Perceiving the Burundi social crisis : a matter of ethnic interests or conflict over natural resources

Detta är en Master-uppsats från SLU/Dept. of Urban and Rural Development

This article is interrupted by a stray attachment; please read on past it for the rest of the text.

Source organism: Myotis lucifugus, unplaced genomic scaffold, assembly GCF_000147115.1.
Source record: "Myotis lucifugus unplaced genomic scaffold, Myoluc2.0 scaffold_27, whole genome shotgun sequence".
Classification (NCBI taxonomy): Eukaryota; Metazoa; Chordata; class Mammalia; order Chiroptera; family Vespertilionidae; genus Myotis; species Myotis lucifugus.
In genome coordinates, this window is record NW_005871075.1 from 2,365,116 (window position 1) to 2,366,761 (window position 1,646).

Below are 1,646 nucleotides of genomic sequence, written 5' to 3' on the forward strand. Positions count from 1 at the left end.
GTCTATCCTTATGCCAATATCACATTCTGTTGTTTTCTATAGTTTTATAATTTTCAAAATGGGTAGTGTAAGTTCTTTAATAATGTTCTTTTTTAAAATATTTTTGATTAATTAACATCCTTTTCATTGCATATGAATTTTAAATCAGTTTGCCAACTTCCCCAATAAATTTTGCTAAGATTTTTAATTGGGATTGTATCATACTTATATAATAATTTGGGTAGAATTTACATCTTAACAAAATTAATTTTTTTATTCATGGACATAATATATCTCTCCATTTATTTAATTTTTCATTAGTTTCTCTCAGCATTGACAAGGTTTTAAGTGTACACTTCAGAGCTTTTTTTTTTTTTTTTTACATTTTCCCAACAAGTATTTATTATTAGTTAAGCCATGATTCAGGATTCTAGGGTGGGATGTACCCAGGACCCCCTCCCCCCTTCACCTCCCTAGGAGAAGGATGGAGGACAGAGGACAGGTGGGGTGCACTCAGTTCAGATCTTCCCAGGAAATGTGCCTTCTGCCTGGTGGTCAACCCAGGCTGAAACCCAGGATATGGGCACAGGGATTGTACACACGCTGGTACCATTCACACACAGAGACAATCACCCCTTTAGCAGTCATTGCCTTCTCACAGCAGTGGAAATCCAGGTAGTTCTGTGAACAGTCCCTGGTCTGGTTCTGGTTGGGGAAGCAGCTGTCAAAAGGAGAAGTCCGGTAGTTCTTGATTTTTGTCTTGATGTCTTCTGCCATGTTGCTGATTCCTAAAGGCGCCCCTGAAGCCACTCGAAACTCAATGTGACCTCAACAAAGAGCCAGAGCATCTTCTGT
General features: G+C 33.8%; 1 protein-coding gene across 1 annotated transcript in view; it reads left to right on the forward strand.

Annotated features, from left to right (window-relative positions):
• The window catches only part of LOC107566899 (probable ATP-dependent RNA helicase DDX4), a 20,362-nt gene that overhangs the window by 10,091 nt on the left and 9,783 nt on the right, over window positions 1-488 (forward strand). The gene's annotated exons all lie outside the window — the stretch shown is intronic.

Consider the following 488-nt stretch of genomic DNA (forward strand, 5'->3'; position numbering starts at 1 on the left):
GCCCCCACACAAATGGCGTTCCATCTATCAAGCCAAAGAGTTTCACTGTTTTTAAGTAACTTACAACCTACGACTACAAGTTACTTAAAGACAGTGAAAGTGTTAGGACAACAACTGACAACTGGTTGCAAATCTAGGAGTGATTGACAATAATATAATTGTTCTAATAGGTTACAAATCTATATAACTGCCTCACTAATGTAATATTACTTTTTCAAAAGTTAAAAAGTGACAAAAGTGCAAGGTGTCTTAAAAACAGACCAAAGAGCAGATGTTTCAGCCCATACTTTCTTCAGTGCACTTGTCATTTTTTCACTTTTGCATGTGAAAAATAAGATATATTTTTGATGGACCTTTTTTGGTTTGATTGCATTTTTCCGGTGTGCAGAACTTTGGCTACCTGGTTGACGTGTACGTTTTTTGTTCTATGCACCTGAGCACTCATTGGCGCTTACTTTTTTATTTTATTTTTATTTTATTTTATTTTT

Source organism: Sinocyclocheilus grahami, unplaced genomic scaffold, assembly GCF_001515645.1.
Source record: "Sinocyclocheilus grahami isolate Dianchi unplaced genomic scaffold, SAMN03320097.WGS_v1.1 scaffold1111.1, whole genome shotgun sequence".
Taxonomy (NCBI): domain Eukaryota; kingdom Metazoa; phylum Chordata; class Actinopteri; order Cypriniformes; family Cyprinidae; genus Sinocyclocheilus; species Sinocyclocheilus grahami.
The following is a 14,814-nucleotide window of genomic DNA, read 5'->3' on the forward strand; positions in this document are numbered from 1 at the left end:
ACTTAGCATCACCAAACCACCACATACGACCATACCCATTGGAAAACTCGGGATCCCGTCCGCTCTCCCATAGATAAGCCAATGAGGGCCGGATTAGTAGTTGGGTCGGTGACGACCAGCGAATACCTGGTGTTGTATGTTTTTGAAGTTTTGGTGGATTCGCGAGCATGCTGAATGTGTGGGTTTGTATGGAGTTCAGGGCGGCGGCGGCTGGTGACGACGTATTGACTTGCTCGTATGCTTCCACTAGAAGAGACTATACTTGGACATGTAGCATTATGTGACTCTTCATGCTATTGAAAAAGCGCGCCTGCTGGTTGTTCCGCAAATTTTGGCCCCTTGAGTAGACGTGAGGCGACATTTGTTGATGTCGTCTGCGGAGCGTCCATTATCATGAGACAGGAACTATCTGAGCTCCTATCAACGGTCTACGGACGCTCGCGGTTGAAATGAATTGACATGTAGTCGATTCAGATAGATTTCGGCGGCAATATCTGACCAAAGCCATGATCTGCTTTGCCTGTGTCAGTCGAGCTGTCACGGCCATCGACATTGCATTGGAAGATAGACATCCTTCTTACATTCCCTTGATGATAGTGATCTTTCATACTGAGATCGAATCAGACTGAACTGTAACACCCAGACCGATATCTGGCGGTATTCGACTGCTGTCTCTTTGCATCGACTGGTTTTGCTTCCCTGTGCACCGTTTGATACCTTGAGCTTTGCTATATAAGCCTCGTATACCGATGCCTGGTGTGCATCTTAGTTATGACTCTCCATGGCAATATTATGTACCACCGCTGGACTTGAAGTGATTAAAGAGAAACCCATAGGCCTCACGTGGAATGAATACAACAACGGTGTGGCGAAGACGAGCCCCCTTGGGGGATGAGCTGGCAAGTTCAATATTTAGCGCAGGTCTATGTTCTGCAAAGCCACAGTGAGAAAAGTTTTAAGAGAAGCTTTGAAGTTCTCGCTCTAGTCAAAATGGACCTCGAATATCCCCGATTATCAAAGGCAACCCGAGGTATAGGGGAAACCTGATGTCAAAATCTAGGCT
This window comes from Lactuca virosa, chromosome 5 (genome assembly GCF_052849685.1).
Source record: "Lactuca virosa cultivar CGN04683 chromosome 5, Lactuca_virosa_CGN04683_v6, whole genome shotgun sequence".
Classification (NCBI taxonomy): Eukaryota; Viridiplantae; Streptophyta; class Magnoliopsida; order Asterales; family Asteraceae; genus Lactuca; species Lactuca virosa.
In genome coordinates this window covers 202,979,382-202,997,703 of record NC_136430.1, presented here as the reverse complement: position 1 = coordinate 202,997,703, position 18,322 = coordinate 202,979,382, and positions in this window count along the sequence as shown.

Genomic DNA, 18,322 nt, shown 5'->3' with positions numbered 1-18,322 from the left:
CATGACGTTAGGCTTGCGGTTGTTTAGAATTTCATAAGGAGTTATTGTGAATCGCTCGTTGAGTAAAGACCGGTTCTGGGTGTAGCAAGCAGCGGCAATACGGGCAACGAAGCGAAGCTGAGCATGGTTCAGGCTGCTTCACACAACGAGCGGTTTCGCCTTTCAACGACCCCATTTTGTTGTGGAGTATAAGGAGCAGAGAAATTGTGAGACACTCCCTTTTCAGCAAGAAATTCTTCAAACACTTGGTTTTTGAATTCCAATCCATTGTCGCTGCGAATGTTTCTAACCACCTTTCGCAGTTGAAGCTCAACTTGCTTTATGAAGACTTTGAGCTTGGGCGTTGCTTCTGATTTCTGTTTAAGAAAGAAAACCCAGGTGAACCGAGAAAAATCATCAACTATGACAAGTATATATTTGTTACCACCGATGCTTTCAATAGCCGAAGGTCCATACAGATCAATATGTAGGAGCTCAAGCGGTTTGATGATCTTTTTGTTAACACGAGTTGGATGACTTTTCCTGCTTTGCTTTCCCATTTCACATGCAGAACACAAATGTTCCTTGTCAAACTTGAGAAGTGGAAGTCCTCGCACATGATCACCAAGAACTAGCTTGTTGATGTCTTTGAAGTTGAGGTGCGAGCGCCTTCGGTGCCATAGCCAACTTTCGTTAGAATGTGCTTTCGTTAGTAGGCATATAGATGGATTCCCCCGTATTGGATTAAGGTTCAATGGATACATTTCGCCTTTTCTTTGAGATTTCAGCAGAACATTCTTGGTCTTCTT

Sammanfattning: The ethnic conflict of Burundi has deep historical and social roots. In the pre-colonial period, Burundi was a hierarchical society, but the interdependence of the political and social system gave coherence and social strength. It could be argued that the reasons for the violent internal conflicts of Burundi range from the impacts of the measures of the colonial administration to processes that have occurred during the post-independence period. The tensions between social groups in Burundi are interpreted by both Burundians as well as external observers as being caused by an ethnic strife. The ethnic identities of people are never the main cause of social crisis and violence. The ethnic divisions of communities however become an extremely dangerous source of conflicts, when they are manipulated politically. Today, the strategic natural resources are still unexploited. However, the competition for land contributes to aggravate the present social conflict. The public sector, however, remains the most important source of income for the elites. Hence, the roots of the ethnic conflict in Burundi stems from a combination of factors, such as poverty, competition for scarce resources, governance policies and practices which cause economical and social exclusion, the struggle of groups and corporations for interests and the control of the country’s limited resources. The combination of these reasons have strengthened the ethnic tensions in Burundi, particularly between the groups labelled Hutu and Tutsi and these divisions have become a tool which elite groups deploy for political mobilisation, in order to secure economical and political benefits. This thesis briefly explores the historical, political and economical causes of the Burundi social crisis, how people interpret this conflict, the role the political elite groups and the national and international actors play for these conflicts, particularly concerning the struggle for the control over natural resources. The thesis recommends that all factions in the conflict form a committee and draft a political agreement, which both spells out the explicit causes of the conflict and presents a political action plan which accounts for how the conflict shall be solved and how a reconciliation process between the groups of the conflict shall be staged.

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